The term “first responders,” always in our vocabulary, became indelible to us after the tragedies of 9-11. The 24-7 media coverage of trauma and recovery gave us constant images of EMS, fire, police and others who spring to our service when we’re most in need. They’re trained to risk their lives so that we can regain ours. As you read this, our “first responders” are playing a huge role in serving the monumental challenges of restoring order, health and safety to thousands of East Coast citizens and families. Their community heroism reminds me of the necessity for more of us to rise to our occasion. We can all be “First Responders” to the many challenges of rebuilding our institutions. Come join me to consider.
Be Careful For What You Wish
Austin’s a tough place to govern, and no senior leadership serve without controversy. But Austin Police Chief Art Acevedo did a great job under fire, thought he was ready for a larger challenge, and answered the call to be Houston’s Chief of Police. His ceremonial welcoming grace period had barely begun when Hurricane Harvey knocked him and many others off their pedestals. The Federal and State politicos rushed in for the requisite “we’re here to help” pontificating and photo ops, then quickly left town. Acevedo, other officials and numerous non-profits were left to clean up the mess. One year out, there’s still much to be done, far less Federal and State help than Abbott and Trump promised, but many local heroes have emerged, one standout being my friend Chief Acevedo. He rose to his occasion. His challenge, and that of so many current storm victims got me to thinking of long-term community needs and the potential roles of our friends in the mirror.
Expanding Our Appreciation/Understanding of Emergency and Response
It’s easy to imagine community responses to short-term emergencies, such as major fires, disruptive weather events, etc. We can anticipate their possibility, have “first responders” trained and ready to provide timely response. It’s fairly easy to assess financial and resource costs for these events, and we can reserve or respond as appropriate. Imprecise, but based on precedent. I think we’ve got larger-scale emergencies that could benefit from considerably larger “first responder” attention. We’ve got lots of choices to make, actions to take. Read on and see what you think.
Expanding Our Definition of Crumbling Infrastructure
Our community infrastructure consists of much more than just our roads and bridges. A healthy community rests on a strong foundation of education, economic opportunity, environmental integrity, healthcare, physical infrastructure, public safety, social justice, effective regulation, transportation and a vibrant cultural life. Responsive government, business leadership, strong faith-based organizations and diverse non-profits round out a dynamic and thriving community. These community components and institutions will be as strong as the community leaders and volunteers who steward them. That’s where we come in…as committed “First Responders.”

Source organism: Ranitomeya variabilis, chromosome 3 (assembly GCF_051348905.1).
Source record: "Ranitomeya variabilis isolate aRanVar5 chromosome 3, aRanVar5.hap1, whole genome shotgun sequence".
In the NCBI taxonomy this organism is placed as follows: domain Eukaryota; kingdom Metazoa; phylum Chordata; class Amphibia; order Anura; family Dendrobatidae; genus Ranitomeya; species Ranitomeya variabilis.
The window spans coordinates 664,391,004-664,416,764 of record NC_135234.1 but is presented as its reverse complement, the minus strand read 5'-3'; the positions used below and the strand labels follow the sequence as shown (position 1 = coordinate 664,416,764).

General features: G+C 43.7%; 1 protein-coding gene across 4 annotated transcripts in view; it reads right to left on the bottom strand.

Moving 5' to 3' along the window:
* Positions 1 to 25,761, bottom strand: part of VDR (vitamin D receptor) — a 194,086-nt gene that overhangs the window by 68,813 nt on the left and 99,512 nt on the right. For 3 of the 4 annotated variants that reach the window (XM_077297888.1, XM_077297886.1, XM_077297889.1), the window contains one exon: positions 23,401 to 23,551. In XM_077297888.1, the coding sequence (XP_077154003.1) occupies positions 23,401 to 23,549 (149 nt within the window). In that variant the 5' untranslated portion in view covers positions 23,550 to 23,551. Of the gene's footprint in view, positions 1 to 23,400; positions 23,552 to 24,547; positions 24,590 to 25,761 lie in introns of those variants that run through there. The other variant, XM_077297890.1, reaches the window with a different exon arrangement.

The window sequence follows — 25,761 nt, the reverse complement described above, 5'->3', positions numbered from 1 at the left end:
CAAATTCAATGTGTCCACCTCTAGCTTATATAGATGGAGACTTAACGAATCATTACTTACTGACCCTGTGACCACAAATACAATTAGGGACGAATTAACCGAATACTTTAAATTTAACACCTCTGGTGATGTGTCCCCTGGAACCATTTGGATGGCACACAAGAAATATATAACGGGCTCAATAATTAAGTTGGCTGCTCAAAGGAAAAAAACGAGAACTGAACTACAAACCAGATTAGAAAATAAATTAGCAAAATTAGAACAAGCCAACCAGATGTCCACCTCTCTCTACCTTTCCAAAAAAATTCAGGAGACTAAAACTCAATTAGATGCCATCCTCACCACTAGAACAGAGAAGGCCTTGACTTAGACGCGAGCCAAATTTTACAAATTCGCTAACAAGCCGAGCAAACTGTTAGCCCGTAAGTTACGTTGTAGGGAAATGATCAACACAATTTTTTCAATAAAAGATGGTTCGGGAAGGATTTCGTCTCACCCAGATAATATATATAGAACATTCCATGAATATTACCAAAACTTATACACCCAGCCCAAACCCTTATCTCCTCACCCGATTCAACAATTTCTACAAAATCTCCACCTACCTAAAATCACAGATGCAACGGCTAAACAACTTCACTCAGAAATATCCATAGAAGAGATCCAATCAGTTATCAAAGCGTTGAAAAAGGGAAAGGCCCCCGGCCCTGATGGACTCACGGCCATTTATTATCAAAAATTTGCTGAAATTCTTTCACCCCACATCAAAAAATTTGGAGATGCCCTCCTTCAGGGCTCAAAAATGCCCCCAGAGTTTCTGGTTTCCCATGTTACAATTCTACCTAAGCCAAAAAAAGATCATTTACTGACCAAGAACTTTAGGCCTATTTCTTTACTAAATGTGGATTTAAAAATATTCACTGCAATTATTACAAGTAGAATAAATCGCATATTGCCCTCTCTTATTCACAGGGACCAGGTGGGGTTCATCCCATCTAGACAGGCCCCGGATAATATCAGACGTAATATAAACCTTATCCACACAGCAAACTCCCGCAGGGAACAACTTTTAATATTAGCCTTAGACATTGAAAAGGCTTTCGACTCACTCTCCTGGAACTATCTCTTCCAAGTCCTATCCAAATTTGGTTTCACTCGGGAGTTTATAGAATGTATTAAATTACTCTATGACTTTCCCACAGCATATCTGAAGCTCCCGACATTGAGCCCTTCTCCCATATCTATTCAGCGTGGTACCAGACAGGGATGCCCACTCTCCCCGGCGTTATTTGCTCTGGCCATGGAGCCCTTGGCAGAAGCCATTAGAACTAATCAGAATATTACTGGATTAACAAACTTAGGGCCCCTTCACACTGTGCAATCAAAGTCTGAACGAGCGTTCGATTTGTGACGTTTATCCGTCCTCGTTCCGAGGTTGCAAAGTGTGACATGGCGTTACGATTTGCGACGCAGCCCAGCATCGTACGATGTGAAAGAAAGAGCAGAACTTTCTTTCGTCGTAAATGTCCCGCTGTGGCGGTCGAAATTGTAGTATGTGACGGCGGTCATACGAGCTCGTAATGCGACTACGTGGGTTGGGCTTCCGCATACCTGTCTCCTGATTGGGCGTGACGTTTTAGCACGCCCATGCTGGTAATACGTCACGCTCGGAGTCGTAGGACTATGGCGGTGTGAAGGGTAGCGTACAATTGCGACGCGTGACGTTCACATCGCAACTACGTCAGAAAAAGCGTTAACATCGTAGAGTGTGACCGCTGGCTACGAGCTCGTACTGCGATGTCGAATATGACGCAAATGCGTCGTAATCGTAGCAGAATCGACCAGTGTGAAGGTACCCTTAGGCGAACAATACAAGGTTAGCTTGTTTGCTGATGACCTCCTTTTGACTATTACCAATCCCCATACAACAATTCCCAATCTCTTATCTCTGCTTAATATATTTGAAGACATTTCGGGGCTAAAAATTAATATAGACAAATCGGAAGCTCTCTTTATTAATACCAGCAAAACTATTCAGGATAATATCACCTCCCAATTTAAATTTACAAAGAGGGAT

We’ve seen through considerable political rhetoric and practical experience that there is tremendous neglect relative to much of our community infrastructure. In most of our communities, large and small. A BIPARTISAN CONGRESS over several administrations has concentrated on reelection and special-interest funding, while neglecting effective, responsive governance. Thus, the need for an expanded cadre of permanent “first responders’ to strengthen the extensive community infrastructures that promote healthy living.
So, How Do We Become “Community First Responders?”
First, a personal reality check. “First Responders” are more than casual volunteers, but you’ve got to choose your personal priorities and allocate your time accordingly. You can’t be expected to put “first responder” intensity into every affiliation. I’m just suggesting that you consider the issues and organizations for which you have the most passion, and commit to raise your game on their behalf. With time, talent and resources. For example:
—Our Public Schools…Could they use technology updates?…Teacher/Principal leadership workshops…Teacher resource funds…Eye checks/glasses funds…Arts enrichment assistance…underwrite constructive field trips…, etc., etc.
—Faith-Based Organizations…review and assess effectiveness of community outreach programs…make them relevant to community needs…consider diversity and social justice…
—Non-Profit Affiliations…consider your non-profit associations, review your commitment to their missions, prioritize and allocate your time accordingly. Determine to make a difference in your community service.
—Responsive Governance…run for political office if you’re so inclined, or at least support other good candidates…serve on community boards and commissions…commit to support your appointed and elected officials while they’re in office…
A MOSEY “FIRST RESPONDER” CLOSE
We hear, read and see the “noise” from Washington, D.C., but most of the influences that affect our daily lives emanate locally…from our School Boards, County Commissioners, Town Councils, Non-Profits and Legislative representatives. That’s where we need to focus most of our time, while spending a little time and money to get better help in Washington.
Choosing to be selective “First Responders” will help us focus our energies where we can truly make a difference. It’s a mindset as well as a practice. Where we can honestly answer a question that needs to be frequently asked of organizations as well as volunteers, “Are we EFFECTIVE, or just busy?” We’ve got choices. Let’s all be “First Responders.”